The amplifier in the schematic is for a small module that I built for a friend. It might be useful for others experimenting with Lunetta circuits as well. The circuit is a simple transistor amplifier as you can find it on the Talking Electronics web site. The module is designed to plug vertically into a breadboard and includes a small 0.3W speaker. The left and right connectors go to the upper and lower power lines on the breadboard, the middle connector is for the input. There is even a small trimmer to adjust the volume. The quality is pretty good, definitely good enough for Lunettas.


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hexagon5un



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PostPosted: Fri Mar 13, 2015 3:53 am    Post subject: Reply with quote  Mark this post and the followings unread

The 4015 dealy is fantastic! I'll have to get into shift registers soon.

I just finished up a bit on using the 4069 as a buffer and overdrive circuit: http://hackaday.com/2015/03/09/logic-noise-sawing-away-with-analog-waveforms/ and used it to make "triangle" and "sawtooth" waves from the 40106.

Up next is filters & simple twin-t drums, also using the 4069UB. Then after that we'll need a VCA and envelope or some trigger circuits.

Then, we're ready to start cobbling it all together. Counters + switches + EG + Osc + Filters = good times. Which also sounds like a good time to start throwing shift registers into the mix.

Thanks again, y'all!
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DUBmatze



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PostPosted: Sat Mar 14, 2015 8:08 am    Post subject: Reply with quote  Mark this post and the followings unread

hexagon5un wrote:
I just finished up a bit on using the 4069 as a buffer and overdrive circuit: http://hackaday.com/2015/03/09/logic-noise-sawing-away-with-analog-waveforms/ and used it to make "triangle" and "sawtooth" waves from the 40106.
hey hexa,
realy cool videos! i like it.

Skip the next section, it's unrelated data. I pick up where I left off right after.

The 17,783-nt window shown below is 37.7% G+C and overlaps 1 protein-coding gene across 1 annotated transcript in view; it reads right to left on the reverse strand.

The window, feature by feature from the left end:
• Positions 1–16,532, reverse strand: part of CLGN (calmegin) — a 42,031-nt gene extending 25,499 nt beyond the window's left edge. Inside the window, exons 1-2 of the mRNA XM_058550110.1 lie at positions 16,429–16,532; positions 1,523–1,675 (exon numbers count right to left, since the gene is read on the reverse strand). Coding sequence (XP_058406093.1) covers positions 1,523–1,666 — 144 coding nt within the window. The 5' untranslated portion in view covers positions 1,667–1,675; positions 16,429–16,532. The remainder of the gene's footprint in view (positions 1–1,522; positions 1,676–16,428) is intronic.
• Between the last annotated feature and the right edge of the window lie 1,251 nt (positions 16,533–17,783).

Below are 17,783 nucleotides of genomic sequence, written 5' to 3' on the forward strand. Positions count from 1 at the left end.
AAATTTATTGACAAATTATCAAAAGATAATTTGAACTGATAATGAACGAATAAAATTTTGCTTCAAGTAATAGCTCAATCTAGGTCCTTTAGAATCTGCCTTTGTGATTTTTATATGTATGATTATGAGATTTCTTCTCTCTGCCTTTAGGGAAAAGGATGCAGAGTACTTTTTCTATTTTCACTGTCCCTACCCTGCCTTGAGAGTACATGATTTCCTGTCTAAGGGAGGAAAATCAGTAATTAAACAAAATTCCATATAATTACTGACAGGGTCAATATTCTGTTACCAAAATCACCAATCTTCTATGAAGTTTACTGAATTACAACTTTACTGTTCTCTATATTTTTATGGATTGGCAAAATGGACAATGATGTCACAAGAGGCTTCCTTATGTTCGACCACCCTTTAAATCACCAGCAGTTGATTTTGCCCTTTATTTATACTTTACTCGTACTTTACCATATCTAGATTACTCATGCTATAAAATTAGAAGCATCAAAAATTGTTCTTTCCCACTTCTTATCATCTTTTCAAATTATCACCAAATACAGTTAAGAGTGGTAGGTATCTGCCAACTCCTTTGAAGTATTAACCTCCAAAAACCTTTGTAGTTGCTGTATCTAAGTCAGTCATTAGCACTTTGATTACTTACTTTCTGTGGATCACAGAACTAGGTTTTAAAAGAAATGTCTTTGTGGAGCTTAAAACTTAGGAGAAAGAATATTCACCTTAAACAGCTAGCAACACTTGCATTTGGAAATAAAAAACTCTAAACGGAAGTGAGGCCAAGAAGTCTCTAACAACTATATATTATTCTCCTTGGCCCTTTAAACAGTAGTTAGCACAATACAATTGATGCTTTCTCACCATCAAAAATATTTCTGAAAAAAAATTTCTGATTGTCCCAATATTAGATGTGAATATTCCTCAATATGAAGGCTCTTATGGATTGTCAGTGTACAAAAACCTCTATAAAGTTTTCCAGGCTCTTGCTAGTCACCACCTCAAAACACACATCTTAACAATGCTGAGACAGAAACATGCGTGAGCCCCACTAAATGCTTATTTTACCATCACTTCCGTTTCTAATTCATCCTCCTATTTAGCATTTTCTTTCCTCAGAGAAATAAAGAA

a littel sugestion: especially at the last video i wud be verry nice to see your scope in the video.
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droffset



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PostPosted: Thu Mar 19, 2015 2:34 am    Post subject: Reply with quote  Mark this post and the followings unread

Those articles are really great, nice work. Smile
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hexagon5un



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PostPosted: Yesterday, at 11:22 am    Post subject: Reply with quote  Mark this post and the followings unread

DUBmatze wrote:
a littel sugestion: especially at the last video i wud be verry nice to see your scope in the video.


Heya Matze,

that's on my list of things to do! Hopefully I'll be able to pull that off next week. My scope has a VGA out, but I can't figure out how to record it directly. I think I'll have to point a camera at the screen, which means pulling the blinds and removing things that reflect off of it, etc.

But totally. A scope overlay would be great, especially for next week, when I do ADSRs. (OK, maybe just an AD/AR.)

MfG aus Muenchen,
Elliot.
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hexagon5un



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PostPosted: Yesterday, at 11:27 am    Post subject: Reply with quote  Mark this post and the followings unread

droffset wrote:
Those articles are really great, nice work. Smile


Wow, thanks! Totally stoked you liked it.

And a long, long overdue thanks for all of your stuff here, including but not limited to the great Lunetta overview doc. Can't say how many people I've passed that link off to. (I'll have to do a sources post sometime, but the compilation alone will take a week...)

Anyway, I've just put up a new one, with a twin-t drum circuit. http://hackaday.com/2015/03/25/logic-noise-filters-and-drums/